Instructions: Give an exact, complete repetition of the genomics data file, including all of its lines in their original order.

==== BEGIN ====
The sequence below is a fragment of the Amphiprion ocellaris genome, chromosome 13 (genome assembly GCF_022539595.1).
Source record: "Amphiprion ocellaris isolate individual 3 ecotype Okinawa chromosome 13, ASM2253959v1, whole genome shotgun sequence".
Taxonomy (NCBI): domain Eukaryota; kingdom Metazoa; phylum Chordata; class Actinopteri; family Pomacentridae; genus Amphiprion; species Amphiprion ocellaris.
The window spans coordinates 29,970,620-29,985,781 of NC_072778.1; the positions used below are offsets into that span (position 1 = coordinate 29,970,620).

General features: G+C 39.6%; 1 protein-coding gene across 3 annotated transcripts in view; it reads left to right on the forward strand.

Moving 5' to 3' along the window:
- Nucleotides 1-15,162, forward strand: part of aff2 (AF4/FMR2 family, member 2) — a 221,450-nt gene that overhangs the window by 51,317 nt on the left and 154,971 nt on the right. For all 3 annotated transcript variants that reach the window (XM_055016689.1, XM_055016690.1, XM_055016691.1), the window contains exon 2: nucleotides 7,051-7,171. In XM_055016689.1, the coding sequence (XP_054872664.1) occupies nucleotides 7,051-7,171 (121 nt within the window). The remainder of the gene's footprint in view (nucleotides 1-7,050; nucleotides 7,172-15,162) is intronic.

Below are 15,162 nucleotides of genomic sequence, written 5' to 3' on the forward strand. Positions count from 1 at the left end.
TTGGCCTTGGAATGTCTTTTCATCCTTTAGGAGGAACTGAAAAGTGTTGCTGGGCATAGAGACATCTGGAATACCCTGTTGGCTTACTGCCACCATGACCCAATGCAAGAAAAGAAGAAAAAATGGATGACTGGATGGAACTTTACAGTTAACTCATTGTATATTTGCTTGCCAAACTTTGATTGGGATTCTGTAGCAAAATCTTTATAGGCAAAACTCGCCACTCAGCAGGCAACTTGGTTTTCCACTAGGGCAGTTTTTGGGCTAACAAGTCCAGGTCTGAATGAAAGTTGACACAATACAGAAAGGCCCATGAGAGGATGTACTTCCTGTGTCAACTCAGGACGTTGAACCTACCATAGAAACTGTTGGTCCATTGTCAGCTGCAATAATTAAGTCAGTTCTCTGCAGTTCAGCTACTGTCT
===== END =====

The sequence below is a fragment of the Amphiprion ocellaris genome, chromosome 13 (genome assembly GCF_022539595.1).
Source record: "Amphiprion ocellaris isolate individual 3 ecotype Okinawa chromosome 13, ASM2253959v1, whole genome shotgun sequence".
Taxonomy (NCBI): domain Eukaryota; kingdom Metazoa; phylum Chordata; class Actinopteri; family Pomacentridae; genus Amphiprion; species Amphiprion ocellaris.
The window spans coordinates 29,970,620-29,985,781 of NC_072778.1; the positions used below are offsets into that span (position 1 = coordinate 29,970,620).

General features: G+C 39.6%; 1 protein-coding gene across 3 annotated transcripts in view; it reads left to right on the forward strand.

Moving 5' to 3' along the window:
- Nucleotides 1-15,162, forward strand: part of aff2 (AF4/FMR2 family, member 2) — a 221,450-nt gene that overhangs the window by 51,317 nt on the left and 154,971 nt on the right. For all 3 annotated transcript variants that reach the window (XM_055016689.1, XM_055016690.1, XM_055016691.1), the window contains exon 2: nucleotides 7,051-7,171. In XM_055016689.1, the coding sequence (XP_054872664.1) occupies nucleotides 7,051-7,171 (121 nt within the window). The remainder of the gene's footprint in view (nucleotides 1-7,050; nucleotides 7,172-15,162) is intronic.

Below are 15,162 nucleotides of genomic sequence, written 5' to 3' on the forward strand. Positions count from 1 at the left end.
TTGGCCTTGGAATGTCTTTTCATCCTTTAGGAGGAACTGAAAAGTGTTGCTGGGCATAGAGACATCTGGAATACCCTGTTGGCTTACTGCCACCATGACCCAATGCAAGAAAAGAAGAAAAAATGGATGACTGGATGGAACTTTACAGTTAACTCATTGTATATTTGCTTGCCAAACTTTGATTGGGATTCTGTAGCAAAATCTTTATAGGCAAAACTCGCCACTCAGCAGGCAACTTGGTTTTCCACTAGGGCAGTTTTTGGGCTAACAAGTCCAGGTCTGAATGAAAGTTGACACAATACAGAAAGGCCCATGAGAGGATGTACTTCCTGTGTCAACTCAGGACGTTGAACCTACCATAGAAACTGTTGGTCCATTGTCAGCTGCAATAATTAAGTCAGTTCTCTGCAGTTCAGCTACTGTCT